Translation:Do you have the vegetable recipes?
It's both actually.
"Des" can be an indefinite article along side with "un" and "une" which are used for masculine and feminine nouns respectively. 'Des' is used for both masculine and feminine nouns that are plural. So technically, it's the plural of "un, une"
"Des" can also be a partitive article, along side with"du, de la, de l' and des".
Du= de+le, used with masculine nouns. De la, is used with feminine nouns. De l' , is used with both masculine and feminine nouns starting with a vowel. Des= de+ les, used with both masculine and feminine plural nouns.
Indefinite articles are used with countable nouns, and partitive articles are used with uncountable nouns.
So depending on whether the noun is countable or not, "des" is either an indefinite article or a partitive article.
You could fact check on; http://french.about.com/od/grammar/a/de-vs-du-de-la-des_2.htm
I agree, but for a different reason... Every lesson up to this point has made it very clear that nouns must always have an article. So, any time you talk about some amount of vegetables, it MUST be "a vegetable" ("une légume") or "some vegetables" ("des légumes") or "the vegetables" ("les légumes").
So, either this sentence is introducing a new rule or it's incorrect. It sounds incorrect to me, just because I've been thoroughly conditioned (up to now) to always have an article in front of a noun.
I am aware (from reading elsewhere) that things like professions are exceptions to the rule... For example, "I am professor" is correct in French (to use an extremely literal translation). Clearly, vegetables don't qualify for this exception.
They do except when it's between two nouns in which the second one is unspecified (for more; http://french.about.com/od/grammar/a/de-vs-du-de-la-des_3.htm), so "de" here would correspond to the English word "of" rather than being an infinitive or partitive article (see definitions in my comment above).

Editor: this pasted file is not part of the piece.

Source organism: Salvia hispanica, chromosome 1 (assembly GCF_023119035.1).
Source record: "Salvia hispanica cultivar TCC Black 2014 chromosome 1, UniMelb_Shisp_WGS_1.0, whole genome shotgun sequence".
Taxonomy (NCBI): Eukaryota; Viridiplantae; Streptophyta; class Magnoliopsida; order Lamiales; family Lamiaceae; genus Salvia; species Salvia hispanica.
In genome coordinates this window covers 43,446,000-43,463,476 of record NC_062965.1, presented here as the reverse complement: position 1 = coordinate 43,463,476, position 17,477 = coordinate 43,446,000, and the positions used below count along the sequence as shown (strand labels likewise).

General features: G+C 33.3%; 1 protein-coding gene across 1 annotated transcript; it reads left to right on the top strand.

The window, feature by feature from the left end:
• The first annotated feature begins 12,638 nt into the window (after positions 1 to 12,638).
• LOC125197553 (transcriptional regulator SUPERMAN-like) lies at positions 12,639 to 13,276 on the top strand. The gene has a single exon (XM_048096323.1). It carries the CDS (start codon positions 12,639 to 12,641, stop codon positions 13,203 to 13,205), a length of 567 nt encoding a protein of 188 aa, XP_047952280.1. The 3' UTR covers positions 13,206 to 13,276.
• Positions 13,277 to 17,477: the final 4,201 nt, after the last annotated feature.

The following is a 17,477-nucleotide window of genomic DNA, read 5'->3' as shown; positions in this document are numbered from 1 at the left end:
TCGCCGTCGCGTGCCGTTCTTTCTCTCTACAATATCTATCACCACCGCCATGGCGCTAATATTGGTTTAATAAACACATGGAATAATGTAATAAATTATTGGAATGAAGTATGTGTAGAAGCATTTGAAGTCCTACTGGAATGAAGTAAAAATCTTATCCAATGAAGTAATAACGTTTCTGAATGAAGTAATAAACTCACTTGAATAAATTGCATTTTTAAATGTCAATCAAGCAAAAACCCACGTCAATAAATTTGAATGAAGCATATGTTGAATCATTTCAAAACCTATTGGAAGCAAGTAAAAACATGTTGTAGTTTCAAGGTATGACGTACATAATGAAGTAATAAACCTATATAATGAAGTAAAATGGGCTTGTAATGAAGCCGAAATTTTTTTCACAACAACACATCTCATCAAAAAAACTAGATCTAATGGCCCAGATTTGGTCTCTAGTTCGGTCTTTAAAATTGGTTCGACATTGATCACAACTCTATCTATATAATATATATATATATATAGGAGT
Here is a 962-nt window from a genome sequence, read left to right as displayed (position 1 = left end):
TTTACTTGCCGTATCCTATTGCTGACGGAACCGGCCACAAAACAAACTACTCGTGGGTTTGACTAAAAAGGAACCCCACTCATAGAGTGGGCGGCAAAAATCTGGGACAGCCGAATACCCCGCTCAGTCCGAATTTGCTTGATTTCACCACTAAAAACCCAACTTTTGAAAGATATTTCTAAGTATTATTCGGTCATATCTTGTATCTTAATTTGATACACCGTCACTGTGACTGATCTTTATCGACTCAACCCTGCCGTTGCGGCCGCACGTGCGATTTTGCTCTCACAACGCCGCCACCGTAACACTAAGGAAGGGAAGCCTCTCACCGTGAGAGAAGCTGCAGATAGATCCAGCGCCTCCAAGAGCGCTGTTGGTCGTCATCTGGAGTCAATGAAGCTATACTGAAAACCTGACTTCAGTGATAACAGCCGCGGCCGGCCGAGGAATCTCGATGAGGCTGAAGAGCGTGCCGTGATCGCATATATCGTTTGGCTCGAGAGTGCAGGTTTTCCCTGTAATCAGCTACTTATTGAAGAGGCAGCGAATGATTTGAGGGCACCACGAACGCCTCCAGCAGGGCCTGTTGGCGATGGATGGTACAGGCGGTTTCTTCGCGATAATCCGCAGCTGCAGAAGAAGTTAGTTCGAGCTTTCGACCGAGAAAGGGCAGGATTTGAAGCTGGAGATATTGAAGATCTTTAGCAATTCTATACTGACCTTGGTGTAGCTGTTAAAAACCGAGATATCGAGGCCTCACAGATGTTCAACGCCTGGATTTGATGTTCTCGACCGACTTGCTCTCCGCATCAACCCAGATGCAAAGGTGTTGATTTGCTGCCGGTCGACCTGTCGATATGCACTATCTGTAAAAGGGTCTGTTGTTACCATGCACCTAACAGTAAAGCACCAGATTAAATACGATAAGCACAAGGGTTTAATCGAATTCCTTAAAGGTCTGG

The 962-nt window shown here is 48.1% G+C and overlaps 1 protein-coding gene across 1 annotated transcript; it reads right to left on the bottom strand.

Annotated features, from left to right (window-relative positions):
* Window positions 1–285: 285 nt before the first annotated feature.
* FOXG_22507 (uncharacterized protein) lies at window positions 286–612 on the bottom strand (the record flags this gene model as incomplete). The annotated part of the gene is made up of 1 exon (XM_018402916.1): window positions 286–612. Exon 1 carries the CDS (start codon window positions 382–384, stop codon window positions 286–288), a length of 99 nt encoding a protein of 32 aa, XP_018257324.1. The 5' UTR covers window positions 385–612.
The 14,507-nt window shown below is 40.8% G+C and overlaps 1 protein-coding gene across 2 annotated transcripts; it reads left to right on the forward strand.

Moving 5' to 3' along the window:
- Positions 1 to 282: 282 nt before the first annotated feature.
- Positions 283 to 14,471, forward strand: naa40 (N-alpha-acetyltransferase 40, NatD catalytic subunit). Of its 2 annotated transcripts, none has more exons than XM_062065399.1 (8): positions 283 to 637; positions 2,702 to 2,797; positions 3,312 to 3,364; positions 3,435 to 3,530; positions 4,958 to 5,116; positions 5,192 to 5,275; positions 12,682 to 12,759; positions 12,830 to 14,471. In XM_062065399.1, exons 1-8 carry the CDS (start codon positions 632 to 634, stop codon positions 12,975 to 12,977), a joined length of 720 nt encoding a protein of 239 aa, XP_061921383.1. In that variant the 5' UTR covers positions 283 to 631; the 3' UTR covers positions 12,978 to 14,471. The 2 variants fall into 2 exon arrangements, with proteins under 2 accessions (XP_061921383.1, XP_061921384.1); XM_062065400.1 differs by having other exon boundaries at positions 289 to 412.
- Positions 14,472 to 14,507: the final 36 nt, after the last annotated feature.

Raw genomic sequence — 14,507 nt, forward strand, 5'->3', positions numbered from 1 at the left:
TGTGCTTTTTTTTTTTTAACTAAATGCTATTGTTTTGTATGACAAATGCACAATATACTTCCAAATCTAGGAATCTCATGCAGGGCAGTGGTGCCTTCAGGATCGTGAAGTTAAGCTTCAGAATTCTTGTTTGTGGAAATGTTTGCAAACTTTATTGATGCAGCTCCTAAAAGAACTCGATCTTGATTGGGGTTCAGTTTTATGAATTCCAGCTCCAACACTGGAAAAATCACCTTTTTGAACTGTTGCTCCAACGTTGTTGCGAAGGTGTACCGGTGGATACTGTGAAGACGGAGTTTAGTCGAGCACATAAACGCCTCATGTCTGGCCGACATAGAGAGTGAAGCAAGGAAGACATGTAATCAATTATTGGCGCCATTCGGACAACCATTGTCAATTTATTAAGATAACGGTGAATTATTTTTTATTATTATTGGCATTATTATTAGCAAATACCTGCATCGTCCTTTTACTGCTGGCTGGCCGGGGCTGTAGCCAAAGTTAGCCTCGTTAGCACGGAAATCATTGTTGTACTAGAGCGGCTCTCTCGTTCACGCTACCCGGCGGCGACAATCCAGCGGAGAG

And except when there's an adjective before the noun.
- Des pommes ( used as an indefinite article, so it mean "apples" as in "some apples")
- De bonnes pommes (meaning; good apples)
- Jus de fruits (meaning; fruit juice)
I answered "de légume" (because I heard "de" instead of "des") and got it wrong. Then I did some google translates:
recipes of the vegetables : recettes de légumes
benefits of the vegetables : avantages des légumes
recipes of the meats : recettes de viandes
taste of the meats : goût des viandes
recipe of the vegetables : recette des légumes
recipe of vegetables : recette de légumes
recipe of the vegetable : recette du legume
I guess it's just an exception that we'll find when saying "recipes of (food category)" in French because of a reason still unknown to me (I hope someone here will explain). I don't know if there are others nouns with the same exception ["nouns/noun of (a category)"].
I hope this can help some of you still looking for an answer here...
I am still a beginner and by no means a French expert, but I did take a few classes and I learnt that there are some instances where "de" is used without an article.
Such as when describing quantities, like a litre of milk or a cup of flour, we say "un litre DE lait" and "deux tasses DE farine" without using "du", "de la" or "des".
In the above example, we are not actually talking about vegetables, we are talking about recipes (i.e. this is the noun), and the recipes contain vegetables. So we use "de" alone because we are describing a quantity of vegetables (i.e. "des recettes de légumes")
The reason it is "légumes" and not "légume" is because the recipes contain more than one vegetable, they are recipes of vegetables plural. In english we do not have this distinction, so it seems more natural to say vegetable recipes instead of vegetables recipes.
This is my understanding at least...correct me if I am wrong please!
This should explain it; http://french.about.com/od/grammar/a/de-vs-du-de-la-des_3.htm
If it doesn't, tell me. I'll try myself.
because it´s like the recipes of vegetables (vegetable recipes), which makes "de" a word that specifies a TYPE of recipes and has nothing to do with real vegetables that would require an article.
it´s like: 'Game of Thrones' <- what KIND of game? - not: 'Game of the Thrones'.
Am I right?
It's the best explanation so far. But I would like sitesurf or another native speaker to corroborate it, s'il vous plait.
Specially because I'm almost sure that there was another (less advanced) exercise where the phrase "recettes DES légumes" was included. Probably the affirmative version of this one.
You could check this link out; http://french.about.com/od/grammar/a/de-vs-du-de-la-des_3.htm